Articles by :


Snapchat’s ‘Speed Filter’: Georgia Supreme Court Revives Negligent Design Claim

On March 15, 2022, the Georgia Supreme Court revived a negligent design claim that had been brought against Snapchat, Inc. (n/k/a Snap, Inc.) involving Snap’s “Speed Filter.”  As one of the few decisions across the country addressing products liability law in the context of platform “products” (more accurately categorized as services) such as Snapchat, the opinion provides a glimpse of the sort of issues that other courts may soon be required to address.

The Factual & Procedural Background:

Plaintiffs Wentworth and Karen Maynard alleged that Defendant Christal McGee was using Snapchat’s “Speed Filter” and driving over 100 miles per hour when she rear-ended them, causing severe injuries.  The “Speed Filter” is a feature that allows the user to record their real-life speed on a photo or video and share it with other users.  Plaintiffs sued Snap as well, alleging that Snap had negligently designed the “Speed Filter” because the filter promoted unsafe driving and encouraged dangerous behavior.

Continue reading “Snapchat’s ‘Speed Filter’: Georgia Supreme Court Revives Negligent Design Claim”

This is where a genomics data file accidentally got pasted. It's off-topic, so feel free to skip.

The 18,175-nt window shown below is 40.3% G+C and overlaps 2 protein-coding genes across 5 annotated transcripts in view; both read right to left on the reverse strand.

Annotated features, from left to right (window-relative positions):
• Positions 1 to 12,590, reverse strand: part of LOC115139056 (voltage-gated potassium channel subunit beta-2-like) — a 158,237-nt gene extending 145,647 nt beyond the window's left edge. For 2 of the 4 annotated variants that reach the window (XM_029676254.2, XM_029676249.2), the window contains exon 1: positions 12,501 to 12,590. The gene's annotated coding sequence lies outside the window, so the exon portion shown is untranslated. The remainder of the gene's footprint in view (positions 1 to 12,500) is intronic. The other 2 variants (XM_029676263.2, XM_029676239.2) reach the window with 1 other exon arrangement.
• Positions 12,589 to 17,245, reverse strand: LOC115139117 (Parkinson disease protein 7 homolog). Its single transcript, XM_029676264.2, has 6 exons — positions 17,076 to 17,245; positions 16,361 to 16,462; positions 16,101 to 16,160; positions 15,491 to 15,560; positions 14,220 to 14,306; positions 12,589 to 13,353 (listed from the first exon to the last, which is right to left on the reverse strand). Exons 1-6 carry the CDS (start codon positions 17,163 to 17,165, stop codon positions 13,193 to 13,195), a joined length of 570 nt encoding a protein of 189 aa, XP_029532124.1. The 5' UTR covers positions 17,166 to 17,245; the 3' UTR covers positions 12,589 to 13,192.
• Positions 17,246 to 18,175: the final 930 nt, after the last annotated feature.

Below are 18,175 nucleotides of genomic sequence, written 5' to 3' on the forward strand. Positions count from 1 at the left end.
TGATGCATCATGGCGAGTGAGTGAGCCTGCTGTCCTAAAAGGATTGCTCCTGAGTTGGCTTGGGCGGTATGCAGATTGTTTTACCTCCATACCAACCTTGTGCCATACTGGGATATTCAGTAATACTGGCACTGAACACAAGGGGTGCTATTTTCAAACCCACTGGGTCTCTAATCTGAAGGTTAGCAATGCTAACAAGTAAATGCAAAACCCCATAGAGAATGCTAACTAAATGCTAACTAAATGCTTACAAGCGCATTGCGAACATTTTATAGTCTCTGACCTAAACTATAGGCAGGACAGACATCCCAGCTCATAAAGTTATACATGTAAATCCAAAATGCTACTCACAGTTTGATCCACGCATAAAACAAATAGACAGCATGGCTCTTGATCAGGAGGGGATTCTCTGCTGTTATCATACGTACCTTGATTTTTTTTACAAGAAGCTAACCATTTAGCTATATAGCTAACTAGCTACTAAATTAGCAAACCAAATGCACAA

Latest “Right to Repair” Bill Could Signal Changes for Consumers and Manufacturers

On March 14, 2022, a bipartisan trio of U.S. Senators introduced a bill (S.3830) that would require manufacturers to provide the tools and documentation necessary for consumers and third parties to repair electronic equipment. Dubbed the Fair Repair Act of 2022, the bill is the Senate version of a similar bill (H.R.4006) introduced in the House last June. The proposed legislation covers products ranging from agricultural equipment to consumer electronics and is the latest in a series of federal and state proposed laws seeking to codify the “right to repair.” If the bill becomes law, manufacturers will not only have to comply with the Act’s requirements, but they will also need to prepare for potential liability implications.

Attempts at codifying a right to repair are not new in the United States. Calls for automotive right-to-repair legislation go back to the 1970s. But the movement has hit its stride in the last decade. In 2013, Massachusetts became the first state to pass a right-to-repair law requiring vehicle manufacturers to sell their proprietary diagnostic tools and software to third-party repair shops, spurring a flurry of similar bills across the nation and bringing attention to the right-to-repair movement. Though the movement has had little success in codifying a right to repair so far, the tides may be shifting. Indeed, in July 2021, President Joe Biden signed a sweeping executive order that, among other things, encourages the Federal Trade Commission (“FTC”) to enact regulations prohibiting manufacturers from barring the repair of equipment and devices by consumers and independent repair shops.

Continue reading “Latest “Right to Repair” Bill Could Signal Changes for Consumers and Manufacturers”